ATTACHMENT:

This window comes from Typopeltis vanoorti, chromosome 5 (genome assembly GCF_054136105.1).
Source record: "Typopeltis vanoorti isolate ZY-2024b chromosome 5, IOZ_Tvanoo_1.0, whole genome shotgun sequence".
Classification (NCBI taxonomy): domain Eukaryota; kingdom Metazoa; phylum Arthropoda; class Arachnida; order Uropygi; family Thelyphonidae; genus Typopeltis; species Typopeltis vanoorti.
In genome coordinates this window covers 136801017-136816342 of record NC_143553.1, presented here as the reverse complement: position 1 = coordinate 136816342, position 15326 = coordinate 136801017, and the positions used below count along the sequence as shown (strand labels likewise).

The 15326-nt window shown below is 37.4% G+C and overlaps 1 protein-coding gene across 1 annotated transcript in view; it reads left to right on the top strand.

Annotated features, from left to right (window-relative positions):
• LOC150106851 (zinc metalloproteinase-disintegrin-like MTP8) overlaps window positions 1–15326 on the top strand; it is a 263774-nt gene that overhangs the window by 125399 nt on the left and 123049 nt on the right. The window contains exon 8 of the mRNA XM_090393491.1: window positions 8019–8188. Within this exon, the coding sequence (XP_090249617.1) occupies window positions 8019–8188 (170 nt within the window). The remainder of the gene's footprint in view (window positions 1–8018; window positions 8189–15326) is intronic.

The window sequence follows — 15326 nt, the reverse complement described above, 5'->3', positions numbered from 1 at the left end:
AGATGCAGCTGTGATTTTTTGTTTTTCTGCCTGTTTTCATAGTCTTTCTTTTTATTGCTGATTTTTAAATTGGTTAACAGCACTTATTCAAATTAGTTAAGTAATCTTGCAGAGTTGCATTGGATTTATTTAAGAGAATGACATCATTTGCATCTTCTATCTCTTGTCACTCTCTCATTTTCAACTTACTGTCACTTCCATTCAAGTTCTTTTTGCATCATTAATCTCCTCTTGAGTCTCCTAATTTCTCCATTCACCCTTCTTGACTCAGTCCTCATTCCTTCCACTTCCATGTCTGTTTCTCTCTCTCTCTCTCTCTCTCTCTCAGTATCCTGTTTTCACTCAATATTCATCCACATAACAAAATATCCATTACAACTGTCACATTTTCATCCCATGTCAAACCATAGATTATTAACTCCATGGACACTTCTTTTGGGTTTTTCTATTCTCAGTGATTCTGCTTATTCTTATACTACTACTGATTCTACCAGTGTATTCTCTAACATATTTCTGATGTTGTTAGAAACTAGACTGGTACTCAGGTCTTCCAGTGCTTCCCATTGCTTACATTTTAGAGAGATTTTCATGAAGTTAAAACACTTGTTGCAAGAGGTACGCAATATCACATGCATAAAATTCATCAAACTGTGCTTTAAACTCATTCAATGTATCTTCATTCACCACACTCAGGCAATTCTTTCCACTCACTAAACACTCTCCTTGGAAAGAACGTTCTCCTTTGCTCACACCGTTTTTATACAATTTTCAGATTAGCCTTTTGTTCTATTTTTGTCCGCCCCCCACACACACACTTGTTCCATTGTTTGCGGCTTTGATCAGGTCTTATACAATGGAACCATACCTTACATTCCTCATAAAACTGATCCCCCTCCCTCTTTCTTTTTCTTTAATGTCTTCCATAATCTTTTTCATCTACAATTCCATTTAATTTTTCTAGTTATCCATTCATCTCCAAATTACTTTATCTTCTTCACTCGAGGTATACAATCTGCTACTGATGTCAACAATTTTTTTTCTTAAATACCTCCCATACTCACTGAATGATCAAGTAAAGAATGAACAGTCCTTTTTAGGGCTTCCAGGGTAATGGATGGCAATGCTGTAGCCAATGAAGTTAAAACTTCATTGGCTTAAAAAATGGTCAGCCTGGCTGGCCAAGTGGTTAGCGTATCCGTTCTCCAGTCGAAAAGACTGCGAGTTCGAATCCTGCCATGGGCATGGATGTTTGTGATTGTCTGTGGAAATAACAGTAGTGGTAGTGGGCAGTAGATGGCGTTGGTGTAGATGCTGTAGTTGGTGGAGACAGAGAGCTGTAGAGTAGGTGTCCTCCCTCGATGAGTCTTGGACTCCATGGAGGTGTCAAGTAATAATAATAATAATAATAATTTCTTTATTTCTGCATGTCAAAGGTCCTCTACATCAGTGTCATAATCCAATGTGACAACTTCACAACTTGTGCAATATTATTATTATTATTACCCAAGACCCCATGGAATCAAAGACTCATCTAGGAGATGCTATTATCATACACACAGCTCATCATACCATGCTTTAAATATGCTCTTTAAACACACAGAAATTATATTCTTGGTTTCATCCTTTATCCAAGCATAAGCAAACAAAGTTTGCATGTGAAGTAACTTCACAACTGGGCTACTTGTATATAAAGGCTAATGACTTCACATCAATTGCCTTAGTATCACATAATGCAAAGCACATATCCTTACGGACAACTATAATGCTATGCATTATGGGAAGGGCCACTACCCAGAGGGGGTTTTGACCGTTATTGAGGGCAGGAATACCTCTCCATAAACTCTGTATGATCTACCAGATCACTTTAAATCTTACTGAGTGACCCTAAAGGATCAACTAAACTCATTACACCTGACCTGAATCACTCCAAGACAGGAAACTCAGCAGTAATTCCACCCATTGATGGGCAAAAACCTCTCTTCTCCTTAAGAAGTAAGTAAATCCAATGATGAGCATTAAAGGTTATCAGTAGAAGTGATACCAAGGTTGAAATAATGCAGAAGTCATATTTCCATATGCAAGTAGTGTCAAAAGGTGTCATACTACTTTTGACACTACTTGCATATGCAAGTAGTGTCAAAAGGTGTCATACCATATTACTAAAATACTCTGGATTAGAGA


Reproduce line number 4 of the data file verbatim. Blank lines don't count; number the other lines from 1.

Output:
In genome coordinates this window covers 136801017-136816342 of record NC_143553.1, presented here as the reverse complement: position 1 = coordinate 136816342, position 15326 = coordinate 136801017, and the positions used below count along the sequence as shown (strand labels likewise).